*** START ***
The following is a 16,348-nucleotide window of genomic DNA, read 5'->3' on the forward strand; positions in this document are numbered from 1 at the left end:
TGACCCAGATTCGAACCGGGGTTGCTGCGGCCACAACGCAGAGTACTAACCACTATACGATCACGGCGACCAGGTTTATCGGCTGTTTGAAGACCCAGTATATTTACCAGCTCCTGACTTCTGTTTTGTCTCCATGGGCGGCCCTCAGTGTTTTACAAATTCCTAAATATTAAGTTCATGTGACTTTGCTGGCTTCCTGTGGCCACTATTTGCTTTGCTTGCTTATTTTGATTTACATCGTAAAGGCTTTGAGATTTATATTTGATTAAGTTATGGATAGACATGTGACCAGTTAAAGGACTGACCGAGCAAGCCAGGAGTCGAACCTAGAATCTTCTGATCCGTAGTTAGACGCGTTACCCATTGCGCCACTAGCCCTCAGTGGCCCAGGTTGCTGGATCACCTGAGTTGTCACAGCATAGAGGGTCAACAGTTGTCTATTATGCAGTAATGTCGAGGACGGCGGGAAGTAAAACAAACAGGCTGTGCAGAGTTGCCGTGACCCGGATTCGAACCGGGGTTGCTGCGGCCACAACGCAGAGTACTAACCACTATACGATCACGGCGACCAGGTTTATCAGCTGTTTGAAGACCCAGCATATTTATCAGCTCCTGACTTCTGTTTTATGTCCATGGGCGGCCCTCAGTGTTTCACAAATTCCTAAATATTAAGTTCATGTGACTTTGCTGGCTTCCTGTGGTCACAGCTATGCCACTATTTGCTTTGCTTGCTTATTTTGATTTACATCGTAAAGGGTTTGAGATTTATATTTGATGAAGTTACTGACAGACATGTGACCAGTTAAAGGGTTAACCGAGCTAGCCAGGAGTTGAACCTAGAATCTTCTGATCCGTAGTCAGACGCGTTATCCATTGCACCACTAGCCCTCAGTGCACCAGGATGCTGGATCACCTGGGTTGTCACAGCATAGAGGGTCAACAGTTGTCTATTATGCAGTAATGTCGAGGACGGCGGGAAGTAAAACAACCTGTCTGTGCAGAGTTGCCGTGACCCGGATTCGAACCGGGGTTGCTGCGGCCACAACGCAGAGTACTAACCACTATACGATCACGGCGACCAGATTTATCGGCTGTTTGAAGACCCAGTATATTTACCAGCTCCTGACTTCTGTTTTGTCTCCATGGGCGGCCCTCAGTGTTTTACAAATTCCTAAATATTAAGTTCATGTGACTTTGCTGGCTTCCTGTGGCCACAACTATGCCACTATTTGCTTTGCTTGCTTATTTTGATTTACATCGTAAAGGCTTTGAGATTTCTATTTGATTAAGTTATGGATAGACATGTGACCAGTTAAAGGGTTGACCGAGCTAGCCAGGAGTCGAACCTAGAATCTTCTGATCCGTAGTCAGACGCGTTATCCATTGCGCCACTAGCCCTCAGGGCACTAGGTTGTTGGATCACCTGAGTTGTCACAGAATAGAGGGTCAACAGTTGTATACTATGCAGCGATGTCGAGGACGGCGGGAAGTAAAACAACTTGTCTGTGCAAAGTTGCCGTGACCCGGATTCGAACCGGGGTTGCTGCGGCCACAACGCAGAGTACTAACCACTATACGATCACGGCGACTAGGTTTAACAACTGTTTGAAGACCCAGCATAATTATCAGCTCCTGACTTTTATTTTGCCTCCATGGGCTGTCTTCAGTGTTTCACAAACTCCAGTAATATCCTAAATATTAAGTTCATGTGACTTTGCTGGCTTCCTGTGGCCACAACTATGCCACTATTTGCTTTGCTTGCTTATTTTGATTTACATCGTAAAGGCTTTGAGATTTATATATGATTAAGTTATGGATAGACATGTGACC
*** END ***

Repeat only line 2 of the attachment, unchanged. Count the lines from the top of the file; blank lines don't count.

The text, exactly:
TGACCCAGATTCGAACCGGGGTTGCTGCGGCCACAACGCAGAGTACTAACCACTATACGATCACGGCGACCAGGTTTATCGGCTGTTTGAAGACCCAGTATATTTACCAGCTCCTGACTTCTGTTTTGTCTCCATGGGCGGCCCTCAGTGTTTTACAAATTCCTAAATATTAAGTTCATGTGACTTTGCTGGCTTCCTGTGGCCACTATTTGCTTTGCTTGCTTATTTTGATTTACATCGTAAAGGCTTTGAGATTTATATTTGATTAAGTTATGGATAGACATGTGACCAGTTAAAGGACTGACCGAGCAAGCCAGGAGTCGAACCTAGAATCTTCTGATCCGTAGTTAGACGCGTTACCCATTGCGCCACTAGCCCTCAGTGGCCCAGGTTGCTGGATCACCTGAGTTGTCACAGCATAGAGGGTCAACAGTTGTCTATTATGCAGTAATGTCGAGGACGGCGGGAAGTAAAACAAACAGGCTGTGCAGAGTTGCCGTGACCCGGATTCGAACCGGGGTTGCTGCGGCCACAACGCAGAGTACTAACCACTATACGATCACGGCGACCAGGTTTATCAGCTGTTTGAAGACCCAGCATATTTATCAGCTCCTGACTTCTGTTTTATGTCCATGGGCGGCCCTCAGTGTTTCACAAATTCCTAAATATTAAGTTCATGTGACTTTGCTGGCTTCCTGTGGTCACAGCTATGCCACTATTTGCTTTGCTTGCTTATTTTGATTTACATCGTAAAGGGTTTGAGATTTATATTTGATGAAGTTACTGACAGACATGTGACCAGTTAAAGGGTTAACCGAGCTAGCCAGGAGTTGAACCTAGAATCTTCTGATCCGTAGTCAGACGCGTTATCCATTGCACCACTAGCCCTCAGTGCACCAGGATGCTGGATCACCTGGGTTGTCACAGCATAGAGGGTCAACAGTTGTCTATTATGCAGTAATGTCGAGGACGGCGGGAAGTAAAACAACCTGTCTGTGCAGAGTTGCCGTGACCCGGATTCGAACCGGGGTTGCTGCGGCCACAACGCAGAGTACTAACCACTATACGATCACGGCGACCAGATTTATCGGCTGTTTGAAGACCCAGTATATTTACCAGCTCCTGACTTCTGTTTTGTCTCCATGGGCGGCCCTCAGTGTTTTACAAATTCCTAAATATTAAGTTCATGTGACTTTGCTGGCTTCCTGTGGCCACAACTATGCCACTATTTGCTTTGCTTGCTTATTTTGATTTACATCGTAAAGGCTTTGAGATTTCTATTTGATTAAGTTATGGATAGACATGTGACCAGTTAAAGGGTTGACCGAGCTAGCCAGGAGTCGAACCTAGAATCTTCTGATCCGTAGTCAGACGCGTTATCCATTGCGCCACTAGCCCTCAGGGCACTAGGTTGTTGGATCACCTGAGTTGTCACAGAATAGAGGGTCAACAGTTGTATACTATGCAGCGATGTCGAGGACGGCGGGAAGTAAAACAACTTGTCTGTGCAAAGTTGCCGTGACCCGGATTCGAACCGGGGTTGCTGCGGCCACAACGCAGAGTACTAACCACTATACGATCACGGCGACTAGGTTTAACAACTGTTTGAAGACCCAGCATAATTATCAGCTCCTGACTTTTATTTTGCCTCCATGGGCTGTCTTCAGTGTTTCACAAACTCCAGTAATATCCTAAATATTAAGTTCATGTGACTTTGCTGGCTTCCTGTGGCCACAACTATGCCACTATTTGCTTTGCTTGCTTATTTTGATTTACATCGTAAAGGCTTTGAGATTTATATATGATTAAGTTATGGATAGACATGTGACC